Listening to the Today programme I was interested to hear a former employee of the Border Agency talking about the way in which immigration officers exercised judgement in dealing with people whose right to stay in this country was in doubt. He explained that it was not just a case of looking at documents, some of which were inaccurate anyway, it was a matter of talking to people and making an informed judgement based on several pieces of evidence. He talked about having the responsibility to do that himself.
Some years ago, while running a training business, a member of my admin team noticed that course notes for “managing teams” were in the “leadership” course folders. When the new recruit tasked with putting notes in folders was questioned about this she explained she had only followed instructions written on her briefing notes. She hadn’t thought to question something that was clearly wrong. I was concerned that she may have felt too intimidated to ask someone. That wasn’t the case. She thought because the instructions were written down they must be right.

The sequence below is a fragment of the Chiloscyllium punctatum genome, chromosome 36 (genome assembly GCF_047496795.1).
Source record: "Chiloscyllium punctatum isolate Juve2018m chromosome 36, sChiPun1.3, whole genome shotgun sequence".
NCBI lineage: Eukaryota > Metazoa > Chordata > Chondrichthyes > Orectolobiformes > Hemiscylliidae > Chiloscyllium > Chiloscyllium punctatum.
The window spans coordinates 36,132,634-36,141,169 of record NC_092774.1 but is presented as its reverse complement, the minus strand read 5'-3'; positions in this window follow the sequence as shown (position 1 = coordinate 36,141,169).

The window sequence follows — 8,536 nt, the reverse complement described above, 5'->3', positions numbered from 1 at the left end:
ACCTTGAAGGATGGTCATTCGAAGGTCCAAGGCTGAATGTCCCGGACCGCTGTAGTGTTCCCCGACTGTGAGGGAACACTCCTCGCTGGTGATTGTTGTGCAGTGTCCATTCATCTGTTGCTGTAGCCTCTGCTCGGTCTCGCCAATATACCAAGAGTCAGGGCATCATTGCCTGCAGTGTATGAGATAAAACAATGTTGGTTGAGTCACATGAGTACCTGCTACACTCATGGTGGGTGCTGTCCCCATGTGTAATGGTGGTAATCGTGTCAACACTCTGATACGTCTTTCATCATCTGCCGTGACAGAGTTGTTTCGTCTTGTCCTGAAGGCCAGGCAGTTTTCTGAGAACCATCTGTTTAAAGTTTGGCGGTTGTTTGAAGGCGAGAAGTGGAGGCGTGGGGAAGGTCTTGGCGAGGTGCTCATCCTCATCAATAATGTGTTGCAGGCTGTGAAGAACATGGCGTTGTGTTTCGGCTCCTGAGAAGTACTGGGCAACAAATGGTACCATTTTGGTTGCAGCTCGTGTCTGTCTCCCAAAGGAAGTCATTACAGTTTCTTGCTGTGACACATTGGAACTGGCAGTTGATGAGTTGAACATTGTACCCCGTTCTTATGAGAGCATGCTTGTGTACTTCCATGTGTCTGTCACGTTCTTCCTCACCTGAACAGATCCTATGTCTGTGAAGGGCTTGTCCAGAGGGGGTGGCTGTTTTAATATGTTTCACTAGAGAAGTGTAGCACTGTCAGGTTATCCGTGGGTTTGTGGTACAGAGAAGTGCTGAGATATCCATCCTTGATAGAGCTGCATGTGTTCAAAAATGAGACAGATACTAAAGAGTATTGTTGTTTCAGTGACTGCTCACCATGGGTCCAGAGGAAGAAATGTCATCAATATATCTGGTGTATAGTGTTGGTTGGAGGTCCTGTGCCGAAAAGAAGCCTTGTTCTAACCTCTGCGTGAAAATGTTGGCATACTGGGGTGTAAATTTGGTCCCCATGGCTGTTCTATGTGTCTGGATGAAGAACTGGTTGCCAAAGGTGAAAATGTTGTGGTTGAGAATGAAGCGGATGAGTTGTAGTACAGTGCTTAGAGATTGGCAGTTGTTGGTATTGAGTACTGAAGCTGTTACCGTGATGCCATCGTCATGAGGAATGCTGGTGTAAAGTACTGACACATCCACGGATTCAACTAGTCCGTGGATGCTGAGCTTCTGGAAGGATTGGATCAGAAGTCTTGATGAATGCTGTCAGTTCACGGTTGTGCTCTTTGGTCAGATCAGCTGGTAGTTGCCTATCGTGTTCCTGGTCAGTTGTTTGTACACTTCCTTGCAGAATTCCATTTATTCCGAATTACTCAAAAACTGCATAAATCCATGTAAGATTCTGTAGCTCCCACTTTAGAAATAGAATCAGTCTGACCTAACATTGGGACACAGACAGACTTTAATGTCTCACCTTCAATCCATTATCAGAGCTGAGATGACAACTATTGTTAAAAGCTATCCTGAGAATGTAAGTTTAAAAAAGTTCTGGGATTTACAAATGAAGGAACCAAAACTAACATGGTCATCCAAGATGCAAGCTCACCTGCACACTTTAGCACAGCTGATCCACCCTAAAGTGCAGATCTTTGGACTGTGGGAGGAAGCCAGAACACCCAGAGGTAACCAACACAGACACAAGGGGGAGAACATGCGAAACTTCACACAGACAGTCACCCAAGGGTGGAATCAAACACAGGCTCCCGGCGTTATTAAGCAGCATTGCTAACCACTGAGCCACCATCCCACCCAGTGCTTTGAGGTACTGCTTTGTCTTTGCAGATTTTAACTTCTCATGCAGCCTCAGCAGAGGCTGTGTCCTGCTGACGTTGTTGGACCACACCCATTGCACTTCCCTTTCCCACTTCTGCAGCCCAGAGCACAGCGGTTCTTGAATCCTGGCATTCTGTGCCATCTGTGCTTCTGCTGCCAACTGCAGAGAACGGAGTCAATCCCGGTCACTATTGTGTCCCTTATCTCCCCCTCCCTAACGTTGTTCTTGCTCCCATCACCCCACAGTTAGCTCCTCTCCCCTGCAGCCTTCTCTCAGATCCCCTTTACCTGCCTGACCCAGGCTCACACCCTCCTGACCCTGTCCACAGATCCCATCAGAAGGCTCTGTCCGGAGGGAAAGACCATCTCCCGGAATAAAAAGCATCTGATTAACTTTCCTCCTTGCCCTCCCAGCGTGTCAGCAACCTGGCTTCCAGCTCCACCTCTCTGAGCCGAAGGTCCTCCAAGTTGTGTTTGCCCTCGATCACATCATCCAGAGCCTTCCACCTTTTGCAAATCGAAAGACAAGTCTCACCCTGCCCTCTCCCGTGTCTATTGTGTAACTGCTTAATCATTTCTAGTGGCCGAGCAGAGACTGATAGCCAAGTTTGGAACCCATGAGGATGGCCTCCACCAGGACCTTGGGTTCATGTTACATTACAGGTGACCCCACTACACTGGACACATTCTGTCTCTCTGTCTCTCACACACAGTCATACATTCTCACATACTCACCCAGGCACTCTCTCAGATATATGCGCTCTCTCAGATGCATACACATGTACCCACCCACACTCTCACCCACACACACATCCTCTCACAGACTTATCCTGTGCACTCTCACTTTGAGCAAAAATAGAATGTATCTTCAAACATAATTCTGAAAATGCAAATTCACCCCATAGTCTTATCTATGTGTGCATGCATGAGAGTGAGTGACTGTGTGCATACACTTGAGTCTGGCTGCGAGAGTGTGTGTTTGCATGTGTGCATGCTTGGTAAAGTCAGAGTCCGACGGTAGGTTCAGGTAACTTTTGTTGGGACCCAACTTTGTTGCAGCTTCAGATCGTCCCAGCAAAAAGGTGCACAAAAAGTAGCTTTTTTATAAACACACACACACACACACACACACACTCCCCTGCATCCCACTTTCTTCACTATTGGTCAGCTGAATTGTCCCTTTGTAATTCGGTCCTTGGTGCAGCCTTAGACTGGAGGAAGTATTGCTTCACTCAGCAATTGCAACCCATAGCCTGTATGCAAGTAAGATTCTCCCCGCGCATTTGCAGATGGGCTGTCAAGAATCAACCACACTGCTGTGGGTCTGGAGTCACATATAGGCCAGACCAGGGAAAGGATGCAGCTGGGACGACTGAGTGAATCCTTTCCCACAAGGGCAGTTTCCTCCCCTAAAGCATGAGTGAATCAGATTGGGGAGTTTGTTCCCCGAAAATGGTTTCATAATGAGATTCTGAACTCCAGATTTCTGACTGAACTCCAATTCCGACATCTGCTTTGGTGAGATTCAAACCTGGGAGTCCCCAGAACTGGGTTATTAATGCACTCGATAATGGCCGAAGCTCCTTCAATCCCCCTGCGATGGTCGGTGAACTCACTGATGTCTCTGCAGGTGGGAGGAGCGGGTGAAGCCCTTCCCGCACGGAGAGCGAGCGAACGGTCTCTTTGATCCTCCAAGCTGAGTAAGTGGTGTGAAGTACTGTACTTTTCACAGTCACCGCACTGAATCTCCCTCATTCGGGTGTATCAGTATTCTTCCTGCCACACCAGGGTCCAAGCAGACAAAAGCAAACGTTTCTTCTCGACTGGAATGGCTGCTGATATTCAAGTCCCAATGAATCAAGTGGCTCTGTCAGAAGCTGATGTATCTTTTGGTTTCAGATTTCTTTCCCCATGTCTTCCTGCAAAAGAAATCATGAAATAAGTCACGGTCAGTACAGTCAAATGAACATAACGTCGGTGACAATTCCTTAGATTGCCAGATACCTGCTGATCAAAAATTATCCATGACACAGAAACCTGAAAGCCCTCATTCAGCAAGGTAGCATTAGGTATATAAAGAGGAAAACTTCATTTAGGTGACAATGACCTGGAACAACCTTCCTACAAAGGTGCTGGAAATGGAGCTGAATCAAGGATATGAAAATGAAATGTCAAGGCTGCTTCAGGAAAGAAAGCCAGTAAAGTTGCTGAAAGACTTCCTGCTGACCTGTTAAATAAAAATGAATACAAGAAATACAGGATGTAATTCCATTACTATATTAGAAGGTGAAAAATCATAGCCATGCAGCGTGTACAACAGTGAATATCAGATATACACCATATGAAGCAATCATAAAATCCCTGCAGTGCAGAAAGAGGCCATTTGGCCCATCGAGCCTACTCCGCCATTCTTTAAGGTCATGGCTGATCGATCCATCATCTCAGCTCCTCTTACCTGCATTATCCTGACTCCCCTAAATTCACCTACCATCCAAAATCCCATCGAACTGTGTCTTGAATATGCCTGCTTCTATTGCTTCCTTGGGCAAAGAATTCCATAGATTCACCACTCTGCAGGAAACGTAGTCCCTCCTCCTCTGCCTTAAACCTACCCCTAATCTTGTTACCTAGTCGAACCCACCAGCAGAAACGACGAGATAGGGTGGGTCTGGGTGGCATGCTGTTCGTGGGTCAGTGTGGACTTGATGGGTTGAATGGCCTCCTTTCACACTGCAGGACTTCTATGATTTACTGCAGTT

In recent years I have become increasingly concerned that strict adherence to process is driving out the use of common sense. People either don’t want to exercise judgement or can’t. We’re not encouraging them to think for themselves – even at senior levels. Process is very important but judgement is essential, even if all the person does is refer it to higher authority.